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Out of Frame: 'Séraphine'

Yolande Moreau (Séraphine Louis) and Ulrich Tukur (Wilhelm Uhde) in Séraphine
Séraphine Louis (1864–1942, dite Séraphine de Senlis), the subject of Martin Provost’s recent film Séraphine, is not exactly an unknown painter. Although her work is found in only a few museums now, in her native Senlis and a few other small cities in France, the Museum of Modern Art in New York ended up with a couple of her paintings, Les Pommes and Tree of Paradise. (Also, the Musee Maillol just had an exhibit of her work, which closed on May 18, and images of some of her paintings can be found on Flickr.) She was a naive painter, an ultimately unsatisfactory but unavoidable term indicating that although she was never trained in painting, she painted as a way to act out a sort of compulsion, what now is sometimes called visionary art.

The paintings of Séraphine de Senlis were first championed by Wilhelm Uhde, a collector prominent enough to have been painted by Picasso in a 1910 portrait (Uhde was also an early Picasso collector). Uhde organized two famous exhibits of the primitif painters he favored, Les Peintres du Coeur sacré (1929) and Les Primitifs modernes (1932), including Henri Rousseau and Séraphine de Senlis. Director and screenwriter Martin Provost drew most of the material for his film from the work of Françoise Cloarec, who has also just published a version of her thesis on the painter with Editions Phébus. Provost, a one-time actor, has come out of practically nowhere as a director, his last film Le ventre de Juliette having won a prize at the 2003 Avignon Festival, to come close to a clean sweep of this year's César Awards, the French Oscars, with this beautifully crafted movie.

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Françoise Cloarec, Séraphine: La vie rêvée de Séraphine de Senlis
Wilhelm Uhde, played with patrician reserve by Ulrich Tukur, comes from Paris to Senlis under somewhat murky circumstances in 1914. Much to his surprise, the art critic finds his next discovery scrubbing the floors of his rented rooms. We see much of Séraphine’s life, in a moving, witty performance by Yolande Moreau, before we know anything about her painting, which reveals the art as just another part of her unusual life. She scrimps together a living serving as a maid, scrubbing linen in the river, occasionally cooking for the Sœurs de la Providence in Clermont, where she spent part of her early life after being orphaned. All the while she is collecting odd things -- cow’s blood, used candle wax, ochre-colored mud, wildflowers -- that we later learn serve as special pigments, creating the inimitable colors of her paintings. Unfortunately, Uhde has to flee France suddenly as the battles of World War I approach Senlis, fearing he will be shot as a deserter. When Uhde has returned to France a decade later, he reconnects with Séraphine and helps sell her art, providing income that allows her to focus on painting and, unfortunately, helps lead to the breakdown that ultimately leaves her confined to an asylum for the last decade of her life.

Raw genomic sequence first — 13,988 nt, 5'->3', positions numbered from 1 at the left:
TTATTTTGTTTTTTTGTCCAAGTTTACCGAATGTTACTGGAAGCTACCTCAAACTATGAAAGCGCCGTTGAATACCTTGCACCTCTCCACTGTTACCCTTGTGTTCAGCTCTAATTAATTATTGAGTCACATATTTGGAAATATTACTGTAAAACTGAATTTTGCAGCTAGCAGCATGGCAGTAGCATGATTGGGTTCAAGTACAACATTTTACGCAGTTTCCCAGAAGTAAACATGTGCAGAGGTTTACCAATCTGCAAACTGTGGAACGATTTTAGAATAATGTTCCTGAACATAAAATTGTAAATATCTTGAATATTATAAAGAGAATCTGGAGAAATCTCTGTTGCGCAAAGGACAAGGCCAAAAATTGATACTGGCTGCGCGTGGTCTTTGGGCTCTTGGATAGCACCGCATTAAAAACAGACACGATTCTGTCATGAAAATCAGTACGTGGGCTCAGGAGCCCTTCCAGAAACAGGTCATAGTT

Yolande Moreau (Séraphine Louis) in Séraphine
Wisely, Provost has avoided the typical pitfall of the biopic (he shares the writing credit with Marc Abdelnour), by not including a series of cameos by famous personages: there are no actors trying to incarnate Henri Rousseau, Marie Laurencin, Pablo Picasso, Georges Braque, Daniel Kahnweiler, or Gertrude Stein, although all could conceivably be related to the story. This is a film about the life of Séraphine de Senlis, not the history of early modern art. That being said, the movie is remarkably detailed, incorporating research and historical documents into the flow of the story. At one point, Uhde's sister Anne-Marie (a laconic, enigmatic Anne Bennent) takes Séraphine's photograph by a canvas, in which the painter insists that she must look not at the camera but up toward heaven (such a photograph was actually taken by Anne-Marie Uhde). We also learn that Uhde fled Paris because his marriage had fallen apart after only a couple months (his ex-wife, Sarah Stern, then married Robert Delaunay and became Sonia Delaunay). The reason is that Uhde's preference was for men, and he returns to France with his young lover, the painter Helmut Kolle (an appropriately frail-looking Nico Rogner). At one point, Kolle is shown painting a portrait of Anne-Marie Uhde, precisely the portrait that is now in the Musée d'Art et d'Archéologie in Senlis.

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What is most surprising about this movie is how the question of Séraphine's artistic inspiration, which she claims is divine, is handled. The only real art to which she was exposed was in church, especially in her work with the nuns at Clermont, and her fervent Catholic faith percolates through the film, without any sign of secular humanist derision in the way it is treated, even when she descends into madness. It is the sort of simple piety that can scandalize the official church, by putting it to shame: in the course of the film, the unschooled Séraphine quotes Teresa of Avila about the sanctity of work (a Benedictine virtue) and sings Gregorian chant from memory as she paints (most memorably, the Pentecost hymn Veni creator, to invoke the Holy Spirit). The film's visual beauty, its attention to historical detail, and above all one of the best performances of Yolande Moreau's career will hopefully put this film into the field for an Academy Award in the foreign film category.

Séraphine opens today at Landmark's Bethesda Row Cinema.

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